On July 8, 2010, fourteen people were raided in Hawaii on charges stemming from a secret indictment by a federal grand jury of the THC Ministry, a church claiming the religious right to use cannabis as a sacrament. Of those fourteen, thirteen were released on bail, but the District Court denied bail to one, the leader of the church, Roger Christie.
The felony marijuana charges include:
(1) conspiracy to manufacture, distribute and possess with the intent to distribute 100 or more marijuana plants;
(2) manufacturing marijuana (240 marijuana plants); and
(3) possession with the intent to distribute.
In denying bail for Mr. Christie, the government claims he is a “danger to the community”:
CHRISTIE AS A DANGER TO THE COMMUNITY, AS EVIDENCED BY HIS DECISION TO RECOMMENCE THE MINISTRY’S MARIJUANA TRAFFICKING OPERATIONS AFTER BEING SEARCHED ON MARCH 10, 2010:
Of particular importance to Magistrate Chang’s decision was Christie’s conscious decision to recommence the Ministry’s marijuana trafficking activities after March 10, 2010.
On March 10, 2010, Federal law enforcement officers searched the Ministry’s business premises (located at 94 Kamehameha Avenue, Hilo, HI), Christie’s residence, and Christie/St. Cyr’s safety deposit box. At that time, about 12 live marijuana plants, marijuana seeds, and various liquids in vials suspected to contain marijuana by-products (as tinctures and oils) were found and recovered at the Ministry’s business premises.
Aside from the [$21,494 in] cash discussed above, approximately 845 grams of processed marijuana (453.6 grams = one pound) and various bottles/jars containing suspected marijuana tinctures and oils were also seized from Christie’s residence.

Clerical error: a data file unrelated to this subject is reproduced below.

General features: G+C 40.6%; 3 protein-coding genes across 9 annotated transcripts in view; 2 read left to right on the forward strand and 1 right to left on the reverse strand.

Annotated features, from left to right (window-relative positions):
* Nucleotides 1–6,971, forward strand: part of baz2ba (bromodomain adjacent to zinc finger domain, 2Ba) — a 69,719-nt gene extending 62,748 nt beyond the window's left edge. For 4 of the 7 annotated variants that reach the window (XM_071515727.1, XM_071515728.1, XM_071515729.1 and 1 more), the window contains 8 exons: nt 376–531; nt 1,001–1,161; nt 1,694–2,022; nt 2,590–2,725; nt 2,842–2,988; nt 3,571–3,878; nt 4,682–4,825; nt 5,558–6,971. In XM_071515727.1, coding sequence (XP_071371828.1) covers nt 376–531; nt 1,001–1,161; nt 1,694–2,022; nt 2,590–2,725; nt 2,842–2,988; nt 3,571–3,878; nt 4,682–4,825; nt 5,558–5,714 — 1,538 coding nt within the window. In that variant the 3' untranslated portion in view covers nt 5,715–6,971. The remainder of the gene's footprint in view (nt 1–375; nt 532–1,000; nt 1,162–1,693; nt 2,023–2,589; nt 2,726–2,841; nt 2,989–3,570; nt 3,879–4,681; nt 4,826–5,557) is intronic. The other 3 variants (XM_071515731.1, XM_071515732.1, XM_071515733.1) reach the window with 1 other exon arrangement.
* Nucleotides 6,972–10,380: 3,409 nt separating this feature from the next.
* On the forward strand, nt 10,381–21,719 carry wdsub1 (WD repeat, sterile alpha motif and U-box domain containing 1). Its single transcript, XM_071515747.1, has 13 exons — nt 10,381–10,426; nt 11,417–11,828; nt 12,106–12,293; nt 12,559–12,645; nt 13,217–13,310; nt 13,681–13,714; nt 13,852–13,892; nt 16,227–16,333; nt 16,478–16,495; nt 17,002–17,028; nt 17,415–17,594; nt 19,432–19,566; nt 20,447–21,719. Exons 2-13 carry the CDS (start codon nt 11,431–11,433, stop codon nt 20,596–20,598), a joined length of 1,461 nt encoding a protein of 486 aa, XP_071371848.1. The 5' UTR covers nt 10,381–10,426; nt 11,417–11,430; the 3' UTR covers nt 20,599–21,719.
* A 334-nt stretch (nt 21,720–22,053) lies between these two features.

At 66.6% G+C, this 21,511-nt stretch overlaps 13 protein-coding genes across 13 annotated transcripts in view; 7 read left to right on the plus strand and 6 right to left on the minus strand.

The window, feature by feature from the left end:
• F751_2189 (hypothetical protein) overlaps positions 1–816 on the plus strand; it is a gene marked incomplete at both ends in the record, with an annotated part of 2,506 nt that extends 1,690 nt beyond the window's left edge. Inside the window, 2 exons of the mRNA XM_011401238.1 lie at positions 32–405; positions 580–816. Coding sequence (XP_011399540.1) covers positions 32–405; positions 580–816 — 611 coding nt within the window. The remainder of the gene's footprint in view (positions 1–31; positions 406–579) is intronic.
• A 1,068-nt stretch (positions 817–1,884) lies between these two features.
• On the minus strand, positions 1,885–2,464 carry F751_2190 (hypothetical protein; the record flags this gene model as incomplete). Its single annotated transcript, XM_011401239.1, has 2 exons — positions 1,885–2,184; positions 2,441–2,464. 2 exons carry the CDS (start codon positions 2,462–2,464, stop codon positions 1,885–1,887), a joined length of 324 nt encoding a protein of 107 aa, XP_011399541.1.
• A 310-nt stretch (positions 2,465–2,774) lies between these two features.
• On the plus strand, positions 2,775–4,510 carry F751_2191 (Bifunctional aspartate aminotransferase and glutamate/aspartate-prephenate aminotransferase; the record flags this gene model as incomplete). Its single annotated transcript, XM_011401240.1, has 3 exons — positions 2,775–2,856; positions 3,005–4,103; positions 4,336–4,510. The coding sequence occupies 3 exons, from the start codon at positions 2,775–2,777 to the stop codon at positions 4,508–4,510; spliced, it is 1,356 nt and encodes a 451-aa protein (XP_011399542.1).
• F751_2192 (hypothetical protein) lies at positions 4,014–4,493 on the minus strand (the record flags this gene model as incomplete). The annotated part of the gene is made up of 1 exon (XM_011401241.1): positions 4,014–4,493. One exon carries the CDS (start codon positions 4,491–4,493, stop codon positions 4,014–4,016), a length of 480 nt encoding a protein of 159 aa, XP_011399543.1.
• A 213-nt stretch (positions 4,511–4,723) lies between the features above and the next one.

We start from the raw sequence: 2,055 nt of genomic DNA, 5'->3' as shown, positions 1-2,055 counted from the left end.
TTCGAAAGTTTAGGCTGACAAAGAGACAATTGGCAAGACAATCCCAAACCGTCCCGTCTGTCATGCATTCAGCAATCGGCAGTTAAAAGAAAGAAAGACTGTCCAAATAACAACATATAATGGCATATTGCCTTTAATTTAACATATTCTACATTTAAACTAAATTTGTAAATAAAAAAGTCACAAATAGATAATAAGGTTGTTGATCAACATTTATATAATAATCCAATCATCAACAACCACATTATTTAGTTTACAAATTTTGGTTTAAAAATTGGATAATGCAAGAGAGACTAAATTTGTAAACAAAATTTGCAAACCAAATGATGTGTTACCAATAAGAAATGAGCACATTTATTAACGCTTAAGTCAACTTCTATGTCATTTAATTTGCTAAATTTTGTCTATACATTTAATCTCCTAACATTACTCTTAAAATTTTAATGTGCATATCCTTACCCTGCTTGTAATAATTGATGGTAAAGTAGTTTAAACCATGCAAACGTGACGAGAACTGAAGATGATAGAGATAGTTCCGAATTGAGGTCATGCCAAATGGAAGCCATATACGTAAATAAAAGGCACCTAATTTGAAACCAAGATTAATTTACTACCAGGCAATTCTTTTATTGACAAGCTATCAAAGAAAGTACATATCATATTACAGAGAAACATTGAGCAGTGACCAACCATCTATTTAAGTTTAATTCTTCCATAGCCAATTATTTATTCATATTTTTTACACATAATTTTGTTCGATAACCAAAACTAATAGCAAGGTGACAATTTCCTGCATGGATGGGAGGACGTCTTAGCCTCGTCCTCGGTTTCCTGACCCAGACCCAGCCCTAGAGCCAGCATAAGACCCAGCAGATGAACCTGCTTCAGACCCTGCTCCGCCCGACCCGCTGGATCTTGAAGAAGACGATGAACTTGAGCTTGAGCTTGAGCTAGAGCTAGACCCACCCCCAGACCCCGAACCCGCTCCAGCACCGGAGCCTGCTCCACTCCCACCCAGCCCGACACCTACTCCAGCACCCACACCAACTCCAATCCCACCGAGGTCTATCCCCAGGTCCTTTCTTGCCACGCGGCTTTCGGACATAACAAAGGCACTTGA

So, the danger to the community in this case is that if Roger Christie was out on bail, he’d reopen his church and continue growing and sharing cannabis with the people of Hawaii? In Christie’s petition to the court, he promised he would cease church activities if released on bail but the court apparently didn’t buy the promise since he didn’t cease church activities after the March 10 search.
Regardless, holding someone without bail is something we should reserve for flight risks or truly dangerous offenders. Nobody could reasonably argue that a gentle soul like Roger Christie is going to harm society. It is not as if the people who would go to THC Ministry for their sacrament are going without cannabis while he’s in jail; surely there are marijuana suppliers in Hawaii who will take up the slack.
What this is really about is the silencing of a successful activist. It’s the same principle used to shut up Marc Emery. It is Roger Christie’s political activism that is being persecuted here. No standard grower caught with a plants, seeds, tinctures, and less than a kilo of pot would be held without reasonable bail, especially considering the lack of firearms, prior criminal record, and any other drug activities.
This case illustrates why it is so important to legalize marijuana for all adults. The “danger to the community” angle only works if marijuana is criminal. The state feels a danger from a church because the marijuana they use as sacrament is criminal. Roger has preached a religious right to use cannabis protected by the First Amendment and the Religious Freedom Restoration Act, but even with that right, illegal cannabis for all would still result in unreasonable restrictions for religious users, just as medical users are limited in plant numbers and possession amounts, subject to evictions and firings and drug tests, and still forced to prove their legitimacy lest they face arrest like everyone else who uses cannabis.
If you’d like to help Roger, send him mail, or donate to his case, please visit the THC Ministry website.